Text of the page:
July 01, 2020
Macron's executive - obstacle or enforcer?
There is already resistance building up inside the French government to the new green makeover bid by Emmanuel Macron. He embraced almost all of the 149 proposals from the citizen climate council, a forum of participative democracy Macron initiated after the gilets jaunes protests. Expect more reluctance to implementation to come forth. Could this give the president a reason to fire his prime minister? Or is this what the liberal version of Macron's green policies will look like?
Édouard Philippe has clearly retreated into the background in recent days. There has been no word from the prime minister after Macron's promise to spend €15bn on his green agenda, or his endorsement of the citizens' proposals. This may be a prelude for either Philippe's exit or a new definition of their working relationship. Will Philippe be ready to become the enforcer of Macron's green agenda despite his own reservations? The two met last night to talk about the basis of future cooperation between Elysée and Matignon. Macron may prefer the executive to figure out how to turn his promises into something concrete. For this role, Philippe's government has to play along. Listening to his finance minister on TV yesterday, the difficulties between Elysée and Matignon seem to increase the closer one examines those 149 concrete proposals.
Bruno Le Maire cautioned yesterday against prohibiting advertisement for polluting SUV cars, one of the proposals. He also spoke out against an outright ban on any further expansion of existing airports, suggesting instead the inclusion of environmental considerations into the cost/benefit analysis for the new terminal of the Paris CdG airport. Like Macron, he is clearly against a VAT increase to finance green measures.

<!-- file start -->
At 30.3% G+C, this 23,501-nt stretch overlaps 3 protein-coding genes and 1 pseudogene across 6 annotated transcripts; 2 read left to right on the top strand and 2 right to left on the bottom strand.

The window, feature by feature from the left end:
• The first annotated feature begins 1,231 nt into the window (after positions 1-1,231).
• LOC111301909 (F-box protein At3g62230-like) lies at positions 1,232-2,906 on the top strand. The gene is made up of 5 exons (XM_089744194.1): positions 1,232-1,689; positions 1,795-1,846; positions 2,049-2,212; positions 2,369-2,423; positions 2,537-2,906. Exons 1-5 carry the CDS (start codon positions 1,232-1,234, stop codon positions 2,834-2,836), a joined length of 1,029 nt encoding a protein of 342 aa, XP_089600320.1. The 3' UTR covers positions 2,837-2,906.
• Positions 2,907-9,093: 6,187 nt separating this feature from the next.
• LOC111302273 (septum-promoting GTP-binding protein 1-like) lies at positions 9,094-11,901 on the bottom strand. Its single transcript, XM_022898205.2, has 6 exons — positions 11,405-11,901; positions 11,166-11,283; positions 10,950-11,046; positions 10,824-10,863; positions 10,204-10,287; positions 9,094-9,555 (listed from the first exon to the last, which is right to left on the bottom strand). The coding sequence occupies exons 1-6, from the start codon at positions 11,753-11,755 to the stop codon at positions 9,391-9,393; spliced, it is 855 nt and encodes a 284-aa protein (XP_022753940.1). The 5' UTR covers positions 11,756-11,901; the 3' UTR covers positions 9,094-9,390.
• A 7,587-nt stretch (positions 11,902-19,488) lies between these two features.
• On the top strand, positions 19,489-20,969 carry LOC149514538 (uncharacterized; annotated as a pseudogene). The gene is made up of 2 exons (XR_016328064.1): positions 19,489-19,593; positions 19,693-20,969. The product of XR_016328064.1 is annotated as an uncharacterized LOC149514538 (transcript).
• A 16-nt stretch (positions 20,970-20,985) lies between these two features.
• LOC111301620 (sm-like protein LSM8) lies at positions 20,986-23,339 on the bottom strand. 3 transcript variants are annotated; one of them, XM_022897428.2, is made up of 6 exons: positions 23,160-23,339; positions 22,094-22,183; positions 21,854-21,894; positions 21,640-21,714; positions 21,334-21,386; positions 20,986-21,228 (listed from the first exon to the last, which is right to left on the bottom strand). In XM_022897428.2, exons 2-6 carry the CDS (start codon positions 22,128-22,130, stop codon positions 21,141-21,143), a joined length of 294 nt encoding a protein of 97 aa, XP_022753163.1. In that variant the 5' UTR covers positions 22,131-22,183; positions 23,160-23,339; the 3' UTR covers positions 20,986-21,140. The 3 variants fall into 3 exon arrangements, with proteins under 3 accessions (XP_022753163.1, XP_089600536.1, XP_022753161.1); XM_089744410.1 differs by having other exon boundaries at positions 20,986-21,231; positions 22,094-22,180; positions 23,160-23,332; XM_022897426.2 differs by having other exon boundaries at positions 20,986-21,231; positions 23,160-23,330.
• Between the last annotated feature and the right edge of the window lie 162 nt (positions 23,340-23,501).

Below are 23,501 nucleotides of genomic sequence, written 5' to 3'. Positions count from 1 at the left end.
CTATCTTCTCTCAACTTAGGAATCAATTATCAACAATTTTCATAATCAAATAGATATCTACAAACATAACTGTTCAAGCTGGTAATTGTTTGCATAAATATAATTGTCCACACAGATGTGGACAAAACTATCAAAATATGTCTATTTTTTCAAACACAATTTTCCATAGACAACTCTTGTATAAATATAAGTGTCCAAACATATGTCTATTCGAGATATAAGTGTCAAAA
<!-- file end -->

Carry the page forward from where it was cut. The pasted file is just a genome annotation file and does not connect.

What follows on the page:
There is some cherry-picking too. Le Maire is backing the proposal to shift freight transport from road onto rail and inland waterways. More detailed proposals will be worked out in the autumn, he promised. He is also in favour of more scrutiny of the most polluting industrial sites in France, and a moratorium on shopping centres. An order to allow a stop on shopping centres outside towns has been in place since 2019, though it has yet to be applied at the local level, Les Échos points out. So, will the new liberal-green agenda be constrained by economic and political realities? Macron's bid is to prove that a liberal green agenda is possible that delivers environmental results while supporting economic growth.